We can use PuTTYgen to create a private/public key pair. Start it by double-clicking its executable file. Make sure you select SSH-2 RSA underType of key to generate and specify 1024 as the Number of bits in a generated key. Then click on Generate:
Please move the mouse pointer over the blank area during the key generation to generate some randomness:
Now a private/public key pair has been generated. Under Key comment, you can enter any comment; normally you use your email address here. Then specify a Key passphrase and repeat it under Confirm passphrase. You'll need that passphrase to log in to SSH with your new key. Then click on Save publick key and save it in some safe location on your computer. You are free to choose a filename and extension, but it should be one that lets you remember for which system it is.
Then click on Save private key. You can save it in the same location as the public key - it should be a location that only you can access and that you don't lose! (If you lose the keys and have disabled username/password logins, then you can't log in anymore!) Again, you're free to choose a filename, but this time the extension must be .ppk:
Then copy the public key from the PuTTYgen window:

6 Save The Public Key On The Server

Then log in to your SSH server (if you have closed the previous SSH session already), still with the username and password, and paste the public key into the file ~/.ssh/authorized_keys2 (in one line!) like this:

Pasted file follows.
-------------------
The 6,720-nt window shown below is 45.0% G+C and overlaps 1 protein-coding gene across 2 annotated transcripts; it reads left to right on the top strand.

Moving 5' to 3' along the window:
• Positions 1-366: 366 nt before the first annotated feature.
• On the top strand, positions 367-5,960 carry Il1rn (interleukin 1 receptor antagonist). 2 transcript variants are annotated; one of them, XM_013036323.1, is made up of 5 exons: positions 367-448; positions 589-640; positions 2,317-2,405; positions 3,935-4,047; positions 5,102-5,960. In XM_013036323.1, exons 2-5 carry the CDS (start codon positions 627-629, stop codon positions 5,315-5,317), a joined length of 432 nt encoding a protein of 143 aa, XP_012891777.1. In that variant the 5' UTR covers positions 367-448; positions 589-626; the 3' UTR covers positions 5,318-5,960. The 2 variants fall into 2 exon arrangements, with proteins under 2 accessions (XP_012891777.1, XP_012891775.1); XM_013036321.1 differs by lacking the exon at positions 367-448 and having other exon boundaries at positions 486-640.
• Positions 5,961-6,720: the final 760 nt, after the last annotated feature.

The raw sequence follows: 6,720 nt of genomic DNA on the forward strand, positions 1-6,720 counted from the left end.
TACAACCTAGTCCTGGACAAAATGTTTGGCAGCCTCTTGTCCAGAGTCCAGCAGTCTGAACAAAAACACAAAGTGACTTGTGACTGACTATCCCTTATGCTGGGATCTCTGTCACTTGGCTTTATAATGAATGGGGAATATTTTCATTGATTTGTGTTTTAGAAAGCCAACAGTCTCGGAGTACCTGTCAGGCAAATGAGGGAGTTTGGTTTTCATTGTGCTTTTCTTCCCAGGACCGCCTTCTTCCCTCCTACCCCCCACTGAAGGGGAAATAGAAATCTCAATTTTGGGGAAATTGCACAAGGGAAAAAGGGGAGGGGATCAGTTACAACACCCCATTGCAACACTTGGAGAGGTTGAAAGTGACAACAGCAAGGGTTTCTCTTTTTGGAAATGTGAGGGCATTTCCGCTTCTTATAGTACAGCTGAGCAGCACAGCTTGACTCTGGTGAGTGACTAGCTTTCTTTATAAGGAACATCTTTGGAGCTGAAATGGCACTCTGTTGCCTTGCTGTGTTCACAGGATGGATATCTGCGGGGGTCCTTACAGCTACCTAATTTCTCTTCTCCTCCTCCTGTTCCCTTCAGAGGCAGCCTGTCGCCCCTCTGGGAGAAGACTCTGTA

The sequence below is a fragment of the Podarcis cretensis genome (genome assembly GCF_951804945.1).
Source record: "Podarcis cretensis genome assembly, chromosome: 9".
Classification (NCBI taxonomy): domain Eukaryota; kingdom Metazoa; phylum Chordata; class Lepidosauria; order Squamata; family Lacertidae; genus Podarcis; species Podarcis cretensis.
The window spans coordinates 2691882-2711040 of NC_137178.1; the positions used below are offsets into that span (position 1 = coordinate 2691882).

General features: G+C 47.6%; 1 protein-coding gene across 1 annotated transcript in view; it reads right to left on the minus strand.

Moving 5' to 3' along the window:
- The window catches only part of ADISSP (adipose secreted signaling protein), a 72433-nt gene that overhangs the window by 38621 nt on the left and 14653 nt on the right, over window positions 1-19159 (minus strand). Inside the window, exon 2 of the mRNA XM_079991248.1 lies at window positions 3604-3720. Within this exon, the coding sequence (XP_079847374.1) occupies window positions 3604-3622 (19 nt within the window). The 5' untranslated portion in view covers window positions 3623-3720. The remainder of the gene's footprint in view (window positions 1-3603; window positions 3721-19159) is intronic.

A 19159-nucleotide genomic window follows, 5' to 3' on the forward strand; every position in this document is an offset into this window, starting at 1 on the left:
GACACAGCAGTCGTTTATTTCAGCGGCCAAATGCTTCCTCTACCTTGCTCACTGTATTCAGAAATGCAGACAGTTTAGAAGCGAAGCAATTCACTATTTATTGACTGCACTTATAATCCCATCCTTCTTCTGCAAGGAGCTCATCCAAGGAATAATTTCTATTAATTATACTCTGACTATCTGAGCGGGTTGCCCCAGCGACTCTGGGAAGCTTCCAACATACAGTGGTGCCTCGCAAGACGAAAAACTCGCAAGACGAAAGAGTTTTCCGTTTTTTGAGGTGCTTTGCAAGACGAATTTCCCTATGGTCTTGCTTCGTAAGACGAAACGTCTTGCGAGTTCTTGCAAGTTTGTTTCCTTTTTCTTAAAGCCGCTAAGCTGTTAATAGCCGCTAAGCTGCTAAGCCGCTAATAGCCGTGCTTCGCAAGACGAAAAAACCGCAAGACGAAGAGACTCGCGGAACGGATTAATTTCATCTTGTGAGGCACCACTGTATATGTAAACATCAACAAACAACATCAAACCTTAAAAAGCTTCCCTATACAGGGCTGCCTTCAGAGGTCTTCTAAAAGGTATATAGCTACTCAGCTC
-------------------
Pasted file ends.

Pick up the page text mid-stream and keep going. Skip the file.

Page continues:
mkdir ~/.ssh
chmod 700 ~/.ssh
vi ~/.ssh/authorized_keys
ssh-rsa AAAAB3NzaC1yc2EA[...]Lg5whU0zMuYE5IZu8ZudnP6ds= myname@example.com
That file must be write/readable only by that user, so we run
chmod 600 ~/.ssh/authorized_keys

7 Attach The Private Key To The PuTTY Profile

Now launch PuTTY again and load the profile of your SSH server (
Then go to SSH -> Auth and click on Browse:
Browse your file system and select your previously created private key:
Then go to Session again and click on Save:
Now we have attached the private key to our PuTTY profile.

8 Our First Key-Based Login

Now everything is ready for our first key-based login to our SSH server. Click on Open:
As you can see, the public key is now used for authentication, and you are asked for the passphrase (the one you specified in chapter 5):